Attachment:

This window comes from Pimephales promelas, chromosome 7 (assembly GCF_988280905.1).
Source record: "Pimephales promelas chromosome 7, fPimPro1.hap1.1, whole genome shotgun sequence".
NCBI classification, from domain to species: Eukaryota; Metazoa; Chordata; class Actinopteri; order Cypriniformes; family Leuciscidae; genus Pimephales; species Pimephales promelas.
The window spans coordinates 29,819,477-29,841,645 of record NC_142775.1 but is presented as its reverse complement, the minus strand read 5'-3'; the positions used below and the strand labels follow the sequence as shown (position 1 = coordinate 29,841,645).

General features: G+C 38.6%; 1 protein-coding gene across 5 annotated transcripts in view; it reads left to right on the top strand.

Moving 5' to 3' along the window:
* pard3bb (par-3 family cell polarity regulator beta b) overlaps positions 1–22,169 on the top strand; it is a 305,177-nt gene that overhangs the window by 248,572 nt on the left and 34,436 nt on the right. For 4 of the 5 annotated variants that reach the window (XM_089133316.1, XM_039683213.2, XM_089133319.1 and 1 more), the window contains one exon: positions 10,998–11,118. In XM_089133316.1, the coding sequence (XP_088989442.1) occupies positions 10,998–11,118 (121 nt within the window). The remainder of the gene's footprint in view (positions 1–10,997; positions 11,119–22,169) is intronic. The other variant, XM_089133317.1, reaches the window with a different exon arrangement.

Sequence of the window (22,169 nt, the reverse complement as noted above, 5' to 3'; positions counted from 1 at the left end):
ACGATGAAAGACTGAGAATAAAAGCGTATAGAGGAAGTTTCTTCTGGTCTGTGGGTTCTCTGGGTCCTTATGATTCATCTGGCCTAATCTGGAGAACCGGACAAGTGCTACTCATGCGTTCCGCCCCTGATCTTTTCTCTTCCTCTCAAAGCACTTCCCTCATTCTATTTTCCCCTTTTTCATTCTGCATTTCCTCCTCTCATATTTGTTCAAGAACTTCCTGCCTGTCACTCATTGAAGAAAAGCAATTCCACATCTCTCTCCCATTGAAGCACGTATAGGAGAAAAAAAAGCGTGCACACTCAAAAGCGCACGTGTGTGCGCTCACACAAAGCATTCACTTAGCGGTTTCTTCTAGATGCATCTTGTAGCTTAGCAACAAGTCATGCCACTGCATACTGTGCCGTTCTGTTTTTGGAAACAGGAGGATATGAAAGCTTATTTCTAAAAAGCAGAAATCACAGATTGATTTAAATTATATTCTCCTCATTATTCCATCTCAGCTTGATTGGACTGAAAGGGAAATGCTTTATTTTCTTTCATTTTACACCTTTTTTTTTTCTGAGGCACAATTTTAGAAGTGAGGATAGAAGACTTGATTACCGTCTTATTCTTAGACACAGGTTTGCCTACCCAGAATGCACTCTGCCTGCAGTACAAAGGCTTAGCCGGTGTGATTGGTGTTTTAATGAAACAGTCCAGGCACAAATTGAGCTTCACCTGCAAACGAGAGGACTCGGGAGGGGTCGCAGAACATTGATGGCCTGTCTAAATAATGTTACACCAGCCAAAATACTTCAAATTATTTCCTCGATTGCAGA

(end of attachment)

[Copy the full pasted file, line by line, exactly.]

This window comes from Pimephales promelas, chromosome 7 (assembly GCF_988280905.1).
Source record: "Pimephales promelas chromosome 7, fPimPro1.hap1.1, whole genome shotgun sequence".
NCBI classification, from domain to species: Eukaryota; Metazoa; Chordata; class Actinopteri; order Cypriniformes; family Leuciscidae; genus Pimephales; species Pimephales promelas.
The window spans coordinates 29,819,477-29,841,645 of record NC_142775.1 but is presented as its reverse complement, the minus strand read 5'-3'; the positions used below and the strand labels follow the sequence as shown (position 1 = coordinate 29,841,645).

General features: G+C 38.6%; 1 protein-coding gene across 5 annotated transcripts in view; it reads left to right on the top strand.

Moving 5' to 3' along the window:
* pard3bb (par-3 family cell polarity regulator beta b) overlaps positions 1–22,169 on the top strand; it is a 305,177-nt gene that overhangs the window by 248,572 nt on the left and 34,436 nt on the right. For 4 of the 5 annotated variants that reach the window (XM_089133316.1, XM_039683213.2, XM_089133319.1 and 1 more), the window contains one exon: positions 10,998–11,118. In XM_089133316.1, the coding sequence (XP_088989442.1) occupies positions 10,998–11,118 (121 nt within the window). The remainder of the gene's footprint in view (positions 1–10,997; positions 11,119–22,169) is intronic. The other variant, XM_089133317.1, reaches the window with a different exon arrangement.

Sequence of the window (22,169 nt, the reverse complement as noted above, 5' to 3'; positions counted from 1 at the left end):
ACGATGAAAGACTGAGAATAAAAGCGTATAGAGGAAGTTTCTTCTGGTCTGTGGGTTCTCTGGGTCCTTATGATTCATCTGGCCTAATCTGGAGAACCGGACAAGTGCTACTCATGCGTTCCGCCCCTGATCTTTTCTCTTCCTCTCAAAGCACTTCCCTCATTCTATTTTCCCCTTTTTCATTCTGCATTTCCTCCTCTCATATTTGTTCAAGAACTTCCTGCCTGTCACTCATTGAAGAAAAGCAATTCCACATCTCTCTCCCATTGAAGCACGTATAGGAGAAAAAAAAGCGTGCACACTCAAAAGCGCACGTGTGTGCGCTCACACAAAGCATTCACTTAGCGGTTTCTTCTAGATGCATCTTGTAGCTTAGCAACAAGTCATGCCACTGCATACTGTGCCGTTCTGTTTTTGGAAACAGGAGGATATGAAAGCTTATTTCTAAAAAGCAGAAATCACAGATTGATTTAAATTATATTCTCCTCATTATTCCATCTCAGCTTGATTGGACTGAAAGGGAAATGCTTTATTTTCTTTCATTTTACACCTTTTTTTTTTCTGAGGCACAATTTTAGAAGTGAGGATAGAAGACTTGATTACCGTCTTATTCTTAGACACAGGTTTGCCTACCCAGAATGCACTCTGCCTGCAGTACAAAGGCTTAGCCGGTGTGATTGGTGTTTTAATGAAACAGTCCAGGCACAAATTGAGCTTCACCTGCAAACGAGAGGACTCGGGAGGGGTCGCAGAACATTGATGGCCTGTCTAAATAATGTTACACCAGCCAAAATACTTCAAATTATTTCCTCGATTGCAGA